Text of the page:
To obtain trademark protection, a product’s trade dress or design must be nonfunctional and distinctive. See Wal-Mart Stores, Inc. v. Samara Bros., Inc., 529 U.S. 205, 210, 120 S.Ct. 1339, 146 L.Ed.2d 182 (2000); Talking Rain Beverage Co., Inc. v. S. Beach Beverage Co., 349 F.3d 601, 603 (9th Cir. 2003). “[T]he proper inquiry is not whether individual features of a product are functional or nondistinctive but whether the whole collection of features taken together are functional or nondistinctive.” Kendall-Jackson Winery, 150 F.3d at 1050.
The district court correctly found Jack Daniel’s trade dress and bottle design are distinctive and aesthetically nonfunctional. Although whiskey companies use many of the individual elements employed by JDPI on their bottles, the Jack Daniel’s trade dress “is a combination [of] bottle and label elements,” including “the Jack Daniel’s and Old No. 7 word marks,” and the district court correctly found that these elements taken together are both nonfunctional and distinctive. See Tie Tech, Inc. v. Kinedyne Corp., 296 F.3d 778, 785 (9th Cir. 2002) (stating that “ ‘an assurance that a particular entity made, sponsored, or endorsed a product,’ ․ if incorporated into the product’s design by virtue of arbitrary embellishment” is not functional (quoting Vuitton Et Fils S.A. v. J. Young Enters., Inc., 644 F.2d 769, 774 (9th Cir. 1981))).
VIP also failed to rebut the presumption of nonfunctionality and distinctiveness of the Jack Daniel’s bottle design, which is covered by Trademark Registration No. 4,106,178. See Tie Tech, 296 F.3d at 783 (“[T]he plaintiff in an infringement action with a registered mark is given the prima facie or presumptive advantage on the issue of validity, thus shifting the burden of production to the defendant to prove otherwise.”). None of the evidence cited by VIP demonstrates that, “taken together,” the elements of the bottle design registration—including “an embossed signature design comprised of the word ‘JACK DANIEL’ ”—are functional or nondistinctive. The district court therefore correctly rejected VIP’s request for cancellation of the registered mark.
B. Nominative Fair Use Defense
The district court also correctly rejected VIP’s nominative fair use defense. Although the Bad Spaniels toy resembles JDPI’s trade dress and bottle design, there are significant differences between them, most notably the image of a spaniel and the phrases on the Bad Spaniels label. These differences preclude a finding of nominative fair use. See Playboy Enters., Inc. v. Welles, 279 F.3d 796, 801 (9th Cir. 2002); E.S.S. Entm’t 2000, Inc. v. Rock Star Videos, Inc., 547 F.3d 1095, 1099 (9th Cir. 2008) (finding nominative fair use defense did not apply where mark was “not identical to the plaintiff’s” mark).
C. First Amendment Defense
“In general, claims of trademark infringement under the Lanham Act are governed by a likelihood-of-confusion test,” Twentieth Century Fox Television v. Empire Distribution, Inc., 875 F.3d 1192, 1196 (9th Cir. 2017), which seeks to strike the appropriate balance between the First Amendment and trademark rights, see Gordon v. Drape Creative, Inc., 909 F.3d 257, 264 (9th Cir. 2018). The likelihood-of-confusion test requires that the plaintiff have “a valid, protectable trademark” and defendant’s “use of the mark is likely to cause confusion.” S. Cal. Darts Ass’n v. Zaffina, 762 F.3d 921, 929 (9th Cir. 2014) (quoting Applied Info. Scis. Corp. v. eBAY, Inc., 511 F.3d 966, 969 (9th Cir. 2007)).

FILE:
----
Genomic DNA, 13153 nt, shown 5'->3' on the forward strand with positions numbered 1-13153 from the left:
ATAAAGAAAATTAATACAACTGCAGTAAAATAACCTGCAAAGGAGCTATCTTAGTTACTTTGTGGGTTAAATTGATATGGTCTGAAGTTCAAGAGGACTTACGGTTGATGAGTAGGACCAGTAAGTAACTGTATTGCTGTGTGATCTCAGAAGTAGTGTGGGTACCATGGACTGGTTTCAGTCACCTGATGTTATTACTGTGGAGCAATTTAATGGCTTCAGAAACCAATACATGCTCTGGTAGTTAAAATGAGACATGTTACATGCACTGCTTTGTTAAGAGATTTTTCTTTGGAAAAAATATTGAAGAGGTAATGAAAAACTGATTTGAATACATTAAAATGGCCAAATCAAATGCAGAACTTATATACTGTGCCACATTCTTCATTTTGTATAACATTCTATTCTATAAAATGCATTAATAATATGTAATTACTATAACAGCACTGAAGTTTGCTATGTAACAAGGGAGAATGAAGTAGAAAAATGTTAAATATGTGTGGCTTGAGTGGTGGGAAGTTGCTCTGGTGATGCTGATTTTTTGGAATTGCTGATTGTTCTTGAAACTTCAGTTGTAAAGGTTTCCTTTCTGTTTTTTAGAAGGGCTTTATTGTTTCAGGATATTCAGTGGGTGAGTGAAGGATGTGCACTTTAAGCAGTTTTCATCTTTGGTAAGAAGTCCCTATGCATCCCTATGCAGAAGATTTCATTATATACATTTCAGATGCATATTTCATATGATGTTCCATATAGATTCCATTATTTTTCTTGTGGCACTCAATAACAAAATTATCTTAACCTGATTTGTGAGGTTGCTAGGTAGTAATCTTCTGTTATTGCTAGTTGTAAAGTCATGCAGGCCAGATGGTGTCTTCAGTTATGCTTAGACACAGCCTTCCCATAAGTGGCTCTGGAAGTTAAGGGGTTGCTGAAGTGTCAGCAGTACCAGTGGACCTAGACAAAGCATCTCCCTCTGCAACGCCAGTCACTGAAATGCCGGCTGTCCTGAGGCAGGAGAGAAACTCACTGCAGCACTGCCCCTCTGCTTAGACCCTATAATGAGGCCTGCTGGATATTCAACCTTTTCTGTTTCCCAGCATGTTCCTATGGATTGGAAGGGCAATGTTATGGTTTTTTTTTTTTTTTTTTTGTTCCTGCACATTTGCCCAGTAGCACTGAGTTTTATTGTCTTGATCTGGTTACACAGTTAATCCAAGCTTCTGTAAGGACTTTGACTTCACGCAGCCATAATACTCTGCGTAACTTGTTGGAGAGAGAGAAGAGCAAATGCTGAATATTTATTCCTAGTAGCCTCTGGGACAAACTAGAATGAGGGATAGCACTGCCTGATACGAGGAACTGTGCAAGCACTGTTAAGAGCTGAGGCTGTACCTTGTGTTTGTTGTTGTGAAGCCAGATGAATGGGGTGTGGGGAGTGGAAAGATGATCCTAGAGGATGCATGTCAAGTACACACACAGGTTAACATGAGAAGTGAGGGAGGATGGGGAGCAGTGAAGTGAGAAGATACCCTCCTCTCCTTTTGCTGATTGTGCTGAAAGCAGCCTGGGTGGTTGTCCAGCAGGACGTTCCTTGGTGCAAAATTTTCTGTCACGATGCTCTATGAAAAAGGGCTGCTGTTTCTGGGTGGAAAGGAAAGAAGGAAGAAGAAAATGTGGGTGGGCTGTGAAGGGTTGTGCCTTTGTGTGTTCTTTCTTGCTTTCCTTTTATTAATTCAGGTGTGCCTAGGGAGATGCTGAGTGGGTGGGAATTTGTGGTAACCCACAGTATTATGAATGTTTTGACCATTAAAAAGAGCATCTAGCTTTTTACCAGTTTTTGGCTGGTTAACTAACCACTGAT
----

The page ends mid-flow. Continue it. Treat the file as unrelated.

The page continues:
When “artistic expression is at issue,” however, the general likelihood-of-confusion test “fails to account for the full weight of the public’s interest in free expression.” Gordon, 909 F.3d at 264 (quoting Mattel, Inc. v. MCA Records, 296 F.3d 894, 900 (9th Cir. 2002)). Accordingly, we have held that the Lanham Act only applies to expressive works if the plaintiff establishes one of the two requirements in the test set forth in Rogers v. Grimaldi, 875 F.2d 994 (2d Cir. 1989). See MCA Records, 296 F.3d at 902 (adopting Rogers test for use of a trademark in the title of an expressive work); see also Gordon, 909 F.3d at 267 (noting that after MCA Records, this Court “extended the Rogers test beyond a title”). Rogers requires the plaintiff to show that the defendant’s use of the mark is either (1) “not artistically relevant to the underlying work” or (2) “explicitly misleads consumers as to the source or content of the work.” Gordon, 909 F.3d at 265.
In determining whether a work is expressive, we analyze whether the work is “communicating ideas or expressing points of view.” MCA Records, 296 F.3d at 900 (quoting L.L. Bean, Inc. v. Drake Publishers, Inc., 811 F.2d 26, 29 (1st Cir. 1987)). A work need not be the “expressive equal of Anna Karenina or Citizen Kane” to satisfy this requirement, Brown v. Elec. Arts, Inc., 724 F.3d 1235, 1241 (9th Cir. 2013), and is not rendered non-expressive simply because it is sold commercially, see MCA Records, 296 F.3d at 906–07.
We recently had “little difficulty” concluding that greeting cards, which combined the trademarked phrases “Honey Badger Don’t Care” and “Honey Badger Don’t Give a S - - -” alongside announcements of events such as Halloween and a birthday, were “expressive works” entitled to First Amendment protection. Gordon, 909 F.3d at 261–63, 268. Even if the cards did not show great “creative artistry,” they were protected under the First Amendment because the cards “convey[ed] a humorous message through the juxtaposition of an event of some significance—a birthday, Halloween, an election—with the honey badger’s aggressive assertion of apathy.” Id. at 268–69.